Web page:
Disclaimer: I don't own Sherlock or Cabin Pressure. Sherlock is a tv series created by Stephen Moffat and Mark Gatiss based on the Adventures of Sherlock Holmes books by Sir Arthur Conan Doyle. Cabin Pressure is a radio drama by John Finnemore. Double-posted at AO3.
Seeking flatmate to share rent. Two bedroom, two bathroom, one kitchen, one living-room, flat. The address is 221B Baker Street. Located next to Speedy's cafe. Landlady is a sweet older woman named Mrs. Hudson. No smokers need apply. If interested, contact Dr. John H. Watson. More information can be located at my blog at ./.
Captain Martin Crieff was tired of living in the attic, above college students. Well, it was more that they grew tired of him. Semantics, really. But he was now homeless with no place to go. Renters wouldn't take him because of his lack of funds. A Man with a Van wasn't enough to pay what they were asking. There was only one more place left circled on the newspaper that he was carrying under his arm. Dr. Watson seemed nice enough on the phone. Hopefully this meeting would go well, though considering his luck... His thoughts were interupted when the door of 221B Baker Street swung open. "Hello, you must be Martin Crieff." "Captain Martin Crieff," automatically corrected Martin. "I mean...Martin Crieff! You can call me Martin Crieff. Or just Martin. Or Marty," stammered Martin nervously. 'Oh no! Now I'm going to be stuck with Marty,' thought Martin. 'Quick say something!' "Although Martin's fine! " 'Great now he's going to think I'm an idiot.'
"Well, Martin. I'm Dr. Watson, but you can call me John. Why don't you come in?" suggested John as he made way for Martin to enter. "So, here it is," said John when the pair entered the living room. "The kitchen's right over there. I sleep in the upstairs bedroom. Your room would be right through that hallway. So, what do you think so far?"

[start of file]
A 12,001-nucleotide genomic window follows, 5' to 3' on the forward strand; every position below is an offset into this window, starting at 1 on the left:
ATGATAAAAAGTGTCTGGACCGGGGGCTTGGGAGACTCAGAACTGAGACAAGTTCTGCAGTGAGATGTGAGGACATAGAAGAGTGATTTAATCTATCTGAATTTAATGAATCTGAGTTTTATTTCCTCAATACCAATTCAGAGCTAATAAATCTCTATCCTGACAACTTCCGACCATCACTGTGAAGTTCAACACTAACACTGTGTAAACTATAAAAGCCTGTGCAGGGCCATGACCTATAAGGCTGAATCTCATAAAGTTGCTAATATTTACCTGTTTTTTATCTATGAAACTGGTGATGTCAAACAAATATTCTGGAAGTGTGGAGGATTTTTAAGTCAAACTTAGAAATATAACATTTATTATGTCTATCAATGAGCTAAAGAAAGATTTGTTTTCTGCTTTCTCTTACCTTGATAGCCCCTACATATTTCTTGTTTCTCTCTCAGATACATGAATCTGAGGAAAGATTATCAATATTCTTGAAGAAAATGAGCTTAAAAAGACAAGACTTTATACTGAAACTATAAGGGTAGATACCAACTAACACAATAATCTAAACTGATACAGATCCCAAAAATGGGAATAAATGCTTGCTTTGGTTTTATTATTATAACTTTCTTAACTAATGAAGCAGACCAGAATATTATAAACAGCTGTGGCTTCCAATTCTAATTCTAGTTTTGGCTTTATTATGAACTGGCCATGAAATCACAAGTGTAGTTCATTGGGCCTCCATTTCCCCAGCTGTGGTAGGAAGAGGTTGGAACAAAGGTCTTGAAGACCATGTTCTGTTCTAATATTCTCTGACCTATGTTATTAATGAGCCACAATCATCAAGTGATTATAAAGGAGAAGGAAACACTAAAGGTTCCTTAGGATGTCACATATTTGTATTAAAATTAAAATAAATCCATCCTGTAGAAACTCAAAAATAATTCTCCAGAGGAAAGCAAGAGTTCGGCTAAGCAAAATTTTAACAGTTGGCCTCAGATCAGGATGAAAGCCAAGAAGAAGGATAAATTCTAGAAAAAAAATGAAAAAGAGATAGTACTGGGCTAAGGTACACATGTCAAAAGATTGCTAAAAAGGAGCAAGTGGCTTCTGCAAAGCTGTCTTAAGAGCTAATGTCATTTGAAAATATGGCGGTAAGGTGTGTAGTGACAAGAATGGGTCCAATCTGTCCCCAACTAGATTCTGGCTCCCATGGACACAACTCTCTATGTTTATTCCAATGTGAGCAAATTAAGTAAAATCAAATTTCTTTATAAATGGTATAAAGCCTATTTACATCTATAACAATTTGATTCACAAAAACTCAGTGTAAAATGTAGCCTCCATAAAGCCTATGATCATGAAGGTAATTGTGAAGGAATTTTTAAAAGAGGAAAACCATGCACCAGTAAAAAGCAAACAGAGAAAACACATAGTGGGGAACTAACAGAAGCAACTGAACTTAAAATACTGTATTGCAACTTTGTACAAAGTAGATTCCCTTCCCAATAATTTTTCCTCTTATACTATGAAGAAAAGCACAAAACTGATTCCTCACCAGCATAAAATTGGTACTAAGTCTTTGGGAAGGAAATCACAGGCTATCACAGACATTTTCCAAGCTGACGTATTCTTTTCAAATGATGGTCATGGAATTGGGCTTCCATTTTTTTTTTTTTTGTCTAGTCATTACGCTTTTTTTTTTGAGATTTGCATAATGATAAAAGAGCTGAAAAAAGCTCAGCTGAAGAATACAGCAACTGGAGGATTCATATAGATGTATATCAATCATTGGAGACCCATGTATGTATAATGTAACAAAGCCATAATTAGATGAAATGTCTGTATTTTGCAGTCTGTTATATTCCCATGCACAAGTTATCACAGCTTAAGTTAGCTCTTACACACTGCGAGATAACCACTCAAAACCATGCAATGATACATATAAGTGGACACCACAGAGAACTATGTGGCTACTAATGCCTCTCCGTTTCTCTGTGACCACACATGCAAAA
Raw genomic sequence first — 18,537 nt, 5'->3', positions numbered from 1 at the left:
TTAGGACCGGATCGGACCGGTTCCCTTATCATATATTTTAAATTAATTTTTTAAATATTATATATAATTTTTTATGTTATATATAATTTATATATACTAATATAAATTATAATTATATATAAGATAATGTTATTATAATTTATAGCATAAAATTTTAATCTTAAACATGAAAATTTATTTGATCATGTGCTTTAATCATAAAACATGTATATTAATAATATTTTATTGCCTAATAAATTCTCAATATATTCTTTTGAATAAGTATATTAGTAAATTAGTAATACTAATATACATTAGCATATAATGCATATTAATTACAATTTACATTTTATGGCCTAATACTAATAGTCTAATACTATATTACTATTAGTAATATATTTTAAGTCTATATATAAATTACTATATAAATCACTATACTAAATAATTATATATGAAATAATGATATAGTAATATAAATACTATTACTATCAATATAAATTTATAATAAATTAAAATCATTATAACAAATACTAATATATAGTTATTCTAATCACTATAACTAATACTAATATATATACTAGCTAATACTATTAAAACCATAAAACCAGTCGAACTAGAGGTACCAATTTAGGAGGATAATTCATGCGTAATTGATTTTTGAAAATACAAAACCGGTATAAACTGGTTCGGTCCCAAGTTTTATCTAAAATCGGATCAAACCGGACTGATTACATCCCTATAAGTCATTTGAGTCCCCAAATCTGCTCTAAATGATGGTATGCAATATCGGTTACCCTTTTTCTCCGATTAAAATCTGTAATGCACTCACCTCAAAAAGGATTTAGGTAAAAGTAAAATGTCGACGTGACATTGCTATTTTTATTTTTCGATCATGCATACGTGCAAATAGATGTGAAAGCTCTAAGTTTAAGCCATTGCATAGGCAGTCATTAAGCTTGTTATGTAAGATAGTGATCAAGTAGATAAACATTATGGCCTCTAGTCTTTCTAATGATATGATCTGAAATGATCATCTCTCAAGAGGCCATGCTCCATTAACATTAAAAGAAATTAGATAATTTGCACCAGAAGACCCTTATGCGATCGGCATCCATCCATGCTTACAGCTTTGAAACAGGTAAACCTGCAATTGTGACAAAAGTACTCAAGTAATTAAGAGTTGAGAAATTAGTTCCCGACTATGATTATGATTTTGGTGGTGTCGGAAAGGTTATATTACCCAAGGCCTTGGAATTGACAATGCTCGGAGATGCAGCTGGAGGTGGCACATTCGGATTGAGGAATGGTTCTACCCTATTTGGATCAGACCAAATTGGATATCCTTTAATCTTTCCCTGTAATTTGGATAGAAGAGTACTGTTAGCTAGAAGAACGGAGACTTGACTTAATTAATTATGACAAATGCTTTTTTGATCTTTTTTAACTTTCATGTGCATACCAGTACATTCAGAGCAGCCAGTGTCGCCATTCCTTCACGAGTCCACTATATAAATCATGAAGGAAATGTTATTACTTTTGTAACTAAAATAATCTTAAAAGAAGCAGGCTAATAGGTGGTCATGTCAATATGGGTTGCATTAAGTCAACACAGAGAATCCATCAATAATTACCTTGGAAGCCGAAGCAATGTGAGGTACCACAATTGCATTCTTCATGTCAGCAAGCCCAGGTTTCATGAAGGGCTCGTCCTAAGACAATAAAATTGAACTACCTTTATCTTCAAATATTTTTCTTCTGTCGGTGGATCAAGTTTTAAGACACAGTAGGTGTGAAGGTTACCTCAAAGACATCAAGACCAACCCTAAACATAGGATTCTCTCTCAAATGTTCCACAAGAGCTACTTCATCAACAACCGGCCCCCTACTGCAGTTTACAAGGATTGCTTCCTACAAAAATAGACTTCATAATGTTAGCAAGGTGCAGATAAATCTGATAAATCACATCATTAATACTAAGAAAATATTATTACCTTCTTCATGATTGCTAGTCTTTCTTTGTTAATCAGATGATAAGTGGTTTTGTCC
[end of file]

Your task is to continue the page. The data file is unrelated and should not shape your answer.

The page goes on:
"It's perfect. It's much larger than the last place that I previously lived."
"That's great," replied John. "So any questions, concerns?"
"Well, it's just that, I don't have a lot of money. I mean it's not that I don't have any. It's just that I make...a considerably small amount."
"Oh! I thought that you said you were an airline pilot?"
"I am! I just don't get paid for it. I mean, I can do other things for you." John raised an eyebrow at this. "Oh god! I didn't mean like that! Sorry! That came out all wrong. Not that you aren't an attractive man...I mean! I can help around the flat cleaning things up and if you ever need a ride to an exotic location, then I can take you there-as long as the place you wanted to go was the destination that I was already heading towards. "
"Martin, I'm going to need you to calm down." At this, Martin took a breath. "It's alright. That sounds like a good deal. As long as you help around the flat, I think that might work." With that Martin let out a sigh of relief. "Deal?" asked John holding out his hand. "Deal," agreed Martin taking John's hand into a firm handshake. He ignored the warmth coming from it.
"Hello Douglas," greeted Martin.
"You're in a good mood. That's...annoying," remarked Douglas.